For most college professors, the week before classes begin is usually full of activities, including meetings, syllabus/course planning, office organization (or reorganization), etc. At ULM there are also a number of faculty development workshops held during this week on topics related to teaching and learning, technology, and a host of other professional areas. Although this is a busy week for everyone, I try to attend at least a few of the sessions each semester, and I always come away having learned something new or looking at a topic from a different perspective. One of the sessions I attended this semester was titled Teaching Styles versus Learning Styles, presented by Dr. Deanna M. Buczala, Director of the Office for Course Redesign at ULM. The presentation was very well done, with lots of great information on pedagogical techniques – things which could be applied to virtually every area of music education, from applied lessons to classroom teaching. One main point I took away from her presentation is that the way we learn as individuals might not always be the most effective way to teach others. Dr. Buczala also discussed five different teaching styles, and had each of us take a short survey to determine which teaching styles we employ. If interested, you can take the teaching style survey here. Once you’ve taken the survey, make a note of your ratings in each of the five categories: Expert, Formal Authority, Personal Model, Facilitator, and Delegator. Here are descriptions of those teaching styles, along with advantages and disadvantages to each. This material is quoted from Dr. Buczala’s handout.
Five Teaching Styles:
1. Expert: Possesses knowledge and expertise that students need. Expert teaching style strives to maintain status as an expert among students by displaying detailed knowledge. The professor-as-expert attempts to challenge students to enhance their competence. The expert concentrates on transmitting information, and requires that students be prepared to learn and use that information. Advantage: expert’s information, knowledge, and skills are the combined advantage of this teaching style. Disadvantage: if overused, the display of knowledge may intimidate less experienced students. Also, the display of knowledge and skills may not always reveal their underpinning.
2. Formal Authority: Possesses status among students because of knowledge, and role as a faculty member. In this style professors provide positive and negative feedback. The professor establishes learning goals and expectations and rules of conduct, providing students with a learning structure. Students concentrate on correct, acceptable, and standard methods. Advantage: focus is on clear expectations and acceptable method. Disadvantage: a strong investment in this style can lead to rigid, standardized, and less flexible ways of managing students and their concern.
3. Personal Model: Believes in teaching by personal example. This professor establishes a prototype for thinking and behavior, then oversees, guides, and directs by showing how to do things. A Personal Model teacher also encourages students to observe, then emulate the instructor’s approach. Advantage: an emphasis on direct observation and emulation of a role model. Disadvantage: some professors may believe that their approach is the best way, leading some students to feel inadequate if they cannot live up to the expectations and standards of the method they see.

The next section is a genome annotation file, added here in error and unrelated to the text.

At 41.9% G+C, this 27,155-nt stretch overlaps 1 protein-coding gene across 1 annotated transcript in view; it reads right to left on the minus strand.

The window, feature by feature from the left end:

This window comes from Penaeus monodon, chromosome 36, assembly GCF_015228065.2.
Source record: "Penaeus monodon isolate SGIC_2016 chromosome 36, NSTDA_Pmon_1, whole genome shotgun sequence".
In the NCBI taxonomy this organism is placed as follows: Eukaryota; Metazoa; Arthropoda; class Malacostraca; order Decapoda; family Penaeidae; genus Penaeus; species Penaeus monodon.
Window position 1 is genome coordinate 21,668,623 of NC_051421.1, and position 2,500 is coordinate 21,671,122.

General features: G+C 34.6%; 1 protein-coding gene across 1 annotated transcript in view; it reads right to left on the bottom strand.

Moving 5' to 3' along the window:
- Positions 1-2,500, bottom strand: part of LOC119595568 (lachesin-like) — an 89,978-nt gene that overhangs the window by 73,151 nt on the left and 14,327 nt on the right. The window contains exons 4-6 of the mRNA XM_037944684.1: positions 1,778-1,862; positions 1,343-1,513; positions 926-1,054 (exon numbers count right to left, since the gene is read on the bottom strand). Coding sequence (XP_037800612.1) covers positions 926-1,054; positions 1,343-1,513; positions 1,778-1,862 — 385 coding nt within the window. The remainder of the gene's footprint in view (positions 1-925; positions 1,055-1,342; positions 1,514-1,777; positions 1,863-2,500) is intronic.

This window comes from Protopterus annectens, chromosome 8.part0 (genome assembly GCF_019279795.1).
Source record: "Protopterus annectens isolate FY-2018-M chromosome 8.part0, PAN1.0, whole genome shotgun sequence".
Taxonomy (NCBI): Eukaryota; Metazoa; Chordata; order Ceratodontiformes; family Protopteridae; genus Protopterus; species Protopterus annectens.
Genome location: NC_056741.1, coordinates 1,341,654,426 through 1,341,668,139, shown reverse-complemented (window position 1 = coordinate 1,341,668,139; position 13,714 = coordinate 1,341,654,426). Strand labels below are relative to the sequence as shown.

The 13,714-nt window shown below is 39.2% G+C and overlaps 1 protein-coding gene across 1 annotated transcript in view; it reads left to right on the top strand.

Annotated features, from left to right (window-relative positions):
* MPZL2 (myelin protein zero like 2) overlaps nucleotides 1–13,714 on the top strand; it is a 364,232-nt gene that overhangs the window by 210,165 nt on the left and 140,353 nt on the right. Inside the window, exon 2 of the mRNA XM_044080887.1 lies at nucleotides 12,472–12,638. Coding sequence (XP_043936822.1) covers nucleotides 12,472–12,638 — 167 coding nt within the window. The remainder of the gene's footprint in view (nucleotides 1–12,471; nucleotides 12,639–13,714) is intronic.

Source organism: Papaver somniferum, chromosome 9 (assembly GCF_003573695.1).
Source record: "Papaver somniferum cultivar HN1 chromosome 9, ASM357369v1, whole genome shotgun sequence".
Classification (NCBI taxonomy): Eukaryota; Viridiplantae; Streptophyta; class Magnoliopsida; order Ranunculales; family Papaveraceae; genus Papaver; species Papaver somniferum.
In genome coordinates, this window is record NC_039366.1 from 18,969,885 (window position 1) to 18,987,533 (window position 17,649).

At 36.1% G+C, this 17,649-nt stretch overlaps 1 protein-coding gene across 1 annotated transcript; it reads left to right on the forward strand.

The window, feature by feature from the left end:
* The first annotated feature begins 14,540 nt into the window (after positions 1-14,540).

4. Facilitator: Emphasizes the personal nature of teacher-student interactions. The professor guides and directs students by asking questions, exploring options, and suggesting alternatives. The professor encourages students to develop criteria to make informed choices. The professor concentrates on the overall classroom goal of developing the capacity for independent action, initiative, and responsibility, while providing students with as much support and encouragement as possible. Advantage: Personal flexibility provided by a professor‘s focus on students’ needs and goals. Disadvantage: style can be time consuming.
5. Delegator: This professor develops students’ capacity to function in an autonomous fashion. This educator encourages students to work on projects independently or as part of autonomous teams. He or she is available upon request as a resource person. Advantage: helping students perceive themselves as independent learners. Disadvantage: it may cause professors to misread student’s readiness for independent work.
Most teachers utilize a combination of the above, usually with one or more being dominant. Amongst the prominent horn teachers I’m familiar with, all of these styles are employed to varying degrees. Thinking back over the important/effective/influential teachers I’ve had over the years, I can see how they employed these various pedagogical approaches, even changing dominant styles when necessary to adapt to a specific student’s needs.
Teachers must understand how students think, and build from there using the basic principles and logic. See “Teaching and Helping Students Think and Do Better” on amazon.
#4 sounds a lot like music therapy, especially the time consuming part! Thanks for posting this – good food for thought.
Glad you like the post Lyle! I am partial to the facilitator style myself, but it is definitely more effective in a one-on-one/small group situation versus a large group or classroom scenario.